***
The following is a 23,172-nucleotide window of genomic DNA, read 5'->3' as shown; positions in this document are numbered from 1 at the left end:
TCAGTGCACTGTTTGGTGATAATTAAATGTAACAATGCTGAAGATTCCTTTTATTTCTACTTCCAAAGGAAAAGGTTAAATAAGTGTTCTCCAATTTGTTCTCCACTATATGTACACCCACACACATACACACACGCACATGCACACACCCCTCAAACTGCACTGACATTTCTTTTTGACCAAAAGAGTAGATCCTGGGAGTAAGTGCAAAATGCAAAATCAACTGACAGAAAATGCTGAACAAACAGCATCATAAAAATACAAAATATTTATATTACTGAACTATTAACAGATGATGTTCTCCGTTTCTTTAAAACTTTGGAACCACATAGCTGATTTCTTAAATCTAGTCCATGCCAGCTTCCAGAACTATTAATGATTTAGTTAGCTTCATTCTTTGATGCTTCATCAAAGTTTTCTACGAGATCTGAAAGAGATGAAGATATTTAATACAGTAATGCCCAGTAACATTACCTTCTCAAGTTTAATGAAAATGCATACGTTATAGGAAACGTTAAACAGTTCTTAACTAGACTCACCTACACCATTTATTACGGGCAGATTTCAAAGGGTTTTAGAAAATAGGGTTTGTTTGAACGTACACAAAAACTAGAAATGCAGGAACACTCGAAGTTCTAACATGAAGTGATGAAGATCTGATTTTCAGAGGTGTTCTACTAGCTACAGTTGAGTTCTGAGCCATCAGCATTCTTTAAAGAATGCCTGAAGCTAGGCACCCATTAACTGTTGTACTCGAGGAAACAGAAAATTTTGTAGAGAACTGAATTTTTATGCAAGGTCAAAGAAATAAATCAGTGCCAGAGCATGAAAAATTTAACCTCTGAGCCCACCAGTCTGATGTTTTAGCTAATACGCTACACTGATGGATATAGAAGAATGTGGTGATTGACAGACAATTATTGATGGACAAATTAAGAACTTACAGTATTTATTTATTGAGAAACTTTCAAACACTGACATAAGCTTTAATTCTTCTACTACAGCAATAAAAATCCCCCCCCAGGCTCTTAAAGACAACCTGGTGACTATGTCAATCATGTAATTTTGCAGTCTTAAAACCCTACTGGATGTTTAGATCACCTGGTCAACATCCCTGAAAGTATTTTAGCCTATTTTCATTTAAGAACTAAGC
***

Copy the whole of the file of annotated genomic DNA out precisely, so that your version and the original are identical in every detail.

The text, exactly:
The following is a 23,172-nucleotide window of genomic DNA, read 5'->3' as shown; positions in this document are numbered from 1 at the left end:
TCAGTGCACTGTTTGGTGATAATTAAATGTAACAATGCTGAAGATTCCTTTTATTTCTACTTCCAAAGGAAAAGGTTAAATAAGTGTTCTCCAATTTGTTCTCCACTATATGTACACCCACACACATACACACACGCACATGCACACACCCCTCAAACTGCACTGACATTTCTTTTTGACCAAAAGAGTAGATCCTGGGAGTAAGTGCAAAATGCAAAATCAACTGACAGAAAATGCTGAACAAACAGCATCATAAAAATACAAAATATTTATATTACTGAACTATTAACAGATGATGTTCTCCGTTTCTTTAAAACTTTGGAACCACATAGCTGATTTCTTAAATCTAGTCCATGCCAGCTTCCAGAACTATTAATGATTTAGTTAGCTTCATTCTTTGATGCTTCATCAAAGTTTTCTACGAGATCTGAAAGAGATGAAGATATTTAATACAGTAATGCCCAGTAACATTACCTTCTCAAGTTTAATGAAAATGCATACGTTATAGGAAACGTTAAACAGTTCTTAACTAGACTCACCTACACCATTTATTACGGGCAGATTTCAAAGGGTTTTAGAAAATAGGGTTTGTTTGAACGTACACAAAAACTAGAAATGCAGGAACACTCGAAGTTCTAACATGAAGTGATGAAGATCTGATTTTCAGAGGTGTTCTACTAGCTACAGTTGAGTTCTGAGCCATCAGCATTCTTTAAAGAATGCCTGAAGCTAGGCACCCATTAACTGTTGTACTCGAGGAAACAGAAAATTTTGTAGAGAACTGAATTTTTATGCAAGGTCAAAGAAATAAATCAGTGCCAGAGCATGAAAAATTTAACCTCTGAGCCCACCAGTCTGATGTTTTAGCTAATACGCTACACTGATGGATATAGAAGAATGTGGTGATTGACAGACAATTATTGATGGACAAATTAAGAACTTACAGTATTTATTTATTGAGAAACTTTCAAACACTGACATAAGCTTTAATTCTTCTACTACAGCAATAAAAATCCCCCCCCAGGCTCTTAAAGACAACCTGGTGACTATGTCAATCATGTAATTTTGCAGTCTTAAAACCCTACTGGATGTTTAGATCACCTGGTCAACATCCCTGAAAGTATTTTAGCCTATTTTCATTTAAGAACTAAGC